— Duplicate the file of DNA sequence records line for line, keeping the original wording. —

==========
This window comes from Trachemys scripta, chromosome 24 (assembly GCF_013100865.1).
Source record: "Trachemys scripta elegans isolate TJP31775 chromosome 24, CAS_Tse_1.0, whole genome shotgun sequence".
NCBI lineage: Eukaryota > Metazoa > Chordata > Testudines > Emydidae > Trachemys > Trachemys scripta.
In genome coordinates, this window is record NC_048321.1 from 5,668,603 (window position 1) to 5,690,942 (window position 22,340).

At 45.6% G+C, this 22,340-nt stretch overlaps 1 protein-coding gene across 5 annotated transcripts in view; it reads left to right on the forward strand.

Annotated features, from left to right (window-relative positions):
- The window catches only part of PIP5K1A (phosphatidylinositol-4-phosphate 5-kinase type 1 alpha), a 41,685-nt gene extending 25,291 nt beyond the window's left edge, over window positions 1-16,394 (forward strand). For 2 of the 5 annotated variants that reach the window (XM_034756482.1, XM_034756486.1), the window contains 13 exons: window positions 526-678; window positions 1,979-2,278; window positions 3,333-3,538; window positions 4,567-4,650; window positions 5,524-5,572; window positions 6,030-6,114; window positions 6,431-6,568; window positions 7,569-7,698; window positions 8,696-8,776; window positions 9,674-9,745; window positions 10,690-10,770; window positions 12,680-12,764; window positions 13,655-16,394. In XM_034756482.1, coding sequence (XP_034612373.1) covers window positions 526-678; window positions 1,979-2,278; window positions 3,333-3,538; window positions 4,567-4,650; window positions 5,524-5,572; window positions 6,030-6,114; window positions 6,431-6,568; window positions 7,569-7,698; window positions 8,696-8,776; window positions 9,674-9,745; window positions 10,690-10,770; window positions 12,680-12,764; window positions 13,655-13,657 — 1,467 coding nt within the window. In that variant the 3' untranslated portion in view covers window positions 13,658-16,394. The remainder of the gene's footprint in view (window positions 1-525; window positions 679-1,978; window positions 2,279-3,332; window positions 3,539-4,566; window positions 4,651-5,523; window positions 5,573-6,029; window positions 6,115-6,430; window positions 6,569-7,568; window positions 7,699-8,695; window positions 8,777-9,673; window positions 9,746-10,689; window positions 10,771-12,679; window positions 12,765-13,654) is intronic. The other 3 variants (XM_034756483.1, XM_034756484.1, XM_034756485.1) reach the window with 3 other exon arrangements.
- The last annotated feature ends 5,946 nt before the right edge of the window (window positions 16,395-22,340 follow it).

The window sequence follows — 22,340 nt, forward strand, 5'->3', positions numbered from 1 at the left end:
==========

This window comes from Trachemys scripta, chromosome 24 (assembly GCF_013100865.1).
Source record: "Trachemys scripta elegans isolate TJP31775 chromosome 24, CAS_Tse_1.0, whole genome shotgun sequence".
NCBI lineage: Eukaryota > Metazoa > Chordata > Testudines > Emydidae > Trachemys > Trachemys scripta.
In genome coordinates, this window is record NC_048321.1 from 5,668,603 (window position 1) to 5,690,942 (window position 22,340).

At 45.6% G+C, this 22,340-nt stretch overlaps 1 protein-coding gene across 5 annotated transcripts in view; it reads left to right on the forward strand.

Annotated features, from left to right (window-relative positions):
- The window catches only part of PIP5K1A (phosphatidylinositol-4-phosphate 5-kinase type 1 alpha), a 41,685-nt gene extending 25,291 nt beyond the window's left edge, over window positions 1-16,394 (forward strand). For 2 of the 5 annotated variants that reach the window (XM_034756482.1, XM_034756486.1), the window contains 13 exons: window positions 526-678; window positions 1,979-2,278; window positions 3,333-3,538; window positions 4,567-4,650; window positions 5,524-5,572; window positions 6,030-6,114; window positions 6,431-6,568; window positions 7,569-7,698; window positions 8,696-8,776; window positions 9,674-9,745; window positions 10,690-10,770; window positions 12,680-12,764; window positions 13,655-16,394. In XM_034756482.1, coding sequence (XP_034612373.1) covers window positions 526-678; window positions 1,979-2,278; window positions 3,333-3,538; window positions 4,567-4,650; window positions 5,524-5,572; window positions 6,030-6,114; window positions 6,431-6,568; window positions 7,569-7,698; window positions 8,696-8,776; window positions 9,674-9,745; window positions 10,690-10,770; window positions 12,680-12,764; window positions 13,655-13,657 — 1,467 coding nt within the window. In that variant the 3' untranslated portion in view covers window positions 13,658-16,394. The remainder of the gene's footprint in view (window positions 1-525; window positions 679-1,978; window positions 2,279-3,332; window positions 3,539-4,566; window positions 4,651-5,523; window positions 5,573-6,029; window positions 6,115-6,430; window positions 6,569-7,568; window positions 7,699-8,695; window positions 8,777-9,673; window positions 9,746-10,689; window positions 10,771-12,679; window positions 12,765-13,654) is intronic. The other 3 variants (XM_034756483.1, XM_034756484.1, XM_034756485.1) reach the window with 3 other exon arrangements.
- The last annotated feature ends 5,946 nt before the right edge of the window (window positions 16,395-22,340 follow it).

The window sequence follows — 22,340 nt, forward strand, 5'->3', positions numbered from 1 at the left end: